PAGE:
Gorbachev asks Bill Gates for leniency in Russian piracy case Mikhail Gorbachev, the last leader of the Soviet Union, asked Microsoft Chairman...
Mikhail Gorbachev, the last leader of the Soviet Union, asked Microsoft Chairman Bill Gates to help a Russian teacher facing prison in a Siberian labor camp for buying pirated Windows software for his students.
Alexander Ponosov, a school principal in the Ural Mountains region of Perm, faces five years in jail and 266,000 rubles ($10,000) of fines after Russian prosecutors charged him with copyright infringement after buying Windows-powered computers.
“Show leniency and drop claims against the principal,” Gorbachev and billionaire Alexander Lebedev wrote in a letter posted on Gorbachev’s Web site today. “This teacher, who has dedicated his life to educating children and earns a pitiful wage compared with even the lowest-ranking people at your company, now faces imprisonment in a Siberian penal colony.”
Russian law doesn’t distinguish between accidental and deliberate trade in unlicensed software and Ponosov bought the computers in good faith, the men wrote. President Vladimir Putin last week called the case “simply ridiculous” and urged new legislation to protect buyers and punish suppliers.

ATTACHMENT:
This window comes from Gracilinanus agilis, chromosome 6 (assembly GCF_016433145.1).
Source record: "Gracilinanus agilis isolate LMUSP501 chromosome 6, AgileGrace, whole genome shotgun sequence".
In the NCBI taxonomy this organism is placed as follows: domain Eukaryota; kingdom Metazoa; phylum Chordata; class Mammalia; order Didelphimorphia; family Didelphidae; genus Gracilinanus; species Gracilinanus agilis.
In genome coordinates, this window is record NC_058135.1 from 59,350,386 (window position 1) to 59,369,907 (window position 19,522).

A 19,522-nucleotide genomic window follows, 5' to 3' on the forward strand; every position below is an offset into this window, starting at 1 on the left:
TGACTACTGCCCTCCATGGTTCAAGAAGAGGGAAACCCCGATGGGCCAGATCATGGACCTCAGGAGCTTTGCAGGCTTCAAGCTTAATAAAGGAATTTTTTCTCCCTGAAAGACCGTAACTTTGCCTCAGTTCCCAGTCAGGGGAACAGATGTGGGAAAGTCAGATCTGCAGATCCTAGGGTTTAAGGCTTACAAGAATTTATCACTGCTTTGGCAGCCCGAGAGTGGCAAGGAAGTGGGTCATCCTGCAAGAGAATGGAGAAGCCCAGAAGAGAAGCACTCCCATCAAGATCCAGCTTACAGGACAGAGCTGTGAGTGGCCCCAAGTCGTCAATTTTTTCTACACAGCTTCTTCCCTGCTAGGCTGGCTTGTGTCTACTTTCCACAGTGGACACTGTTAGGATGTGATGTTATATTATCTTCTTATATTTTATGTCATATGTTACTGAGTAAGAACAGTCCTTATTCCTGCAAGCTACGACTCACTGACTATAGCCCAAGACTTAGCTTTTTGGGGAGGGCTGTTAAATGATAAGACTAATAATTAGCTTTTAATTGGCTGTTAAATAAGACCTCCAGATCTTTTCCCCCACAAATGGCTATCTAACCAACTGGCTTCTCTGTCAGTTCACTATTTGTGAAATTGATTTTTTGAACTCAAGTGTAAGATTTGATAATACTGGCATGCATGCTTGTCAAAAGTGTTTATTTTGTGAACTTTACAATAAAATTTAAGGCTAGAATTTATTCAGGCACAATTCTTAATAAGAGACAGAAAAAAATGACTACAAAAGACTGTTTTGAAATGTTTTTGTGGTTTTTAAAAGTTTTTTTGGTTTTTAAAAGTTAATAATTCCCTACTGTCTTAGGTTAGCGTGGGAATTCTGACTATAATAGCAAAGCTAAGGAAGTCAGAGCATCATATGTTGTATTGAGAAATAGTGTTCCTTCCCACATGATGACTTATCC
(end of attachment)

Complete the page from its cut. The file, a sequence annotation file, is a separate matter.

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“As with the battle with drugs, we don’t need to battle with the users, but with those who make and distribute” pirated goods, Putin said during his annual news conference with reporters in the Kremlin. “Our policies are aimed at protecting intellectual property rights.”
Counterfeiting and piracy costs the global economy at least $100 billion a year, the Geneva-based World Intellectual Property Organization said Jan. 30. Russia, China and India are the worst-rated countries in tackling the issue of piracy, according to a survey by the International Chamber of Commerce.
The U.S. accused Russia of having a lax attitude to counterfeiting and has said it is one the main stumbling blocks to joining the World Trade Organization. Economy Minister German Gref said last year that Russia’s market for counterfeit goods is worth $4 billion to $6 billion a year.
Gorbachev, 75, was Soviet Communist Party general secretary and president from 1985 to 1991 and won the Nobel Peace Prize in 1990 for his efforts to end the Cold War. The former Soviet leader and the billionaire Lebedev are co-owners of Novaya Gazeta, a pro-democracy newspaper that employed reporter Anna Politkovskaya before she was assassinated last year.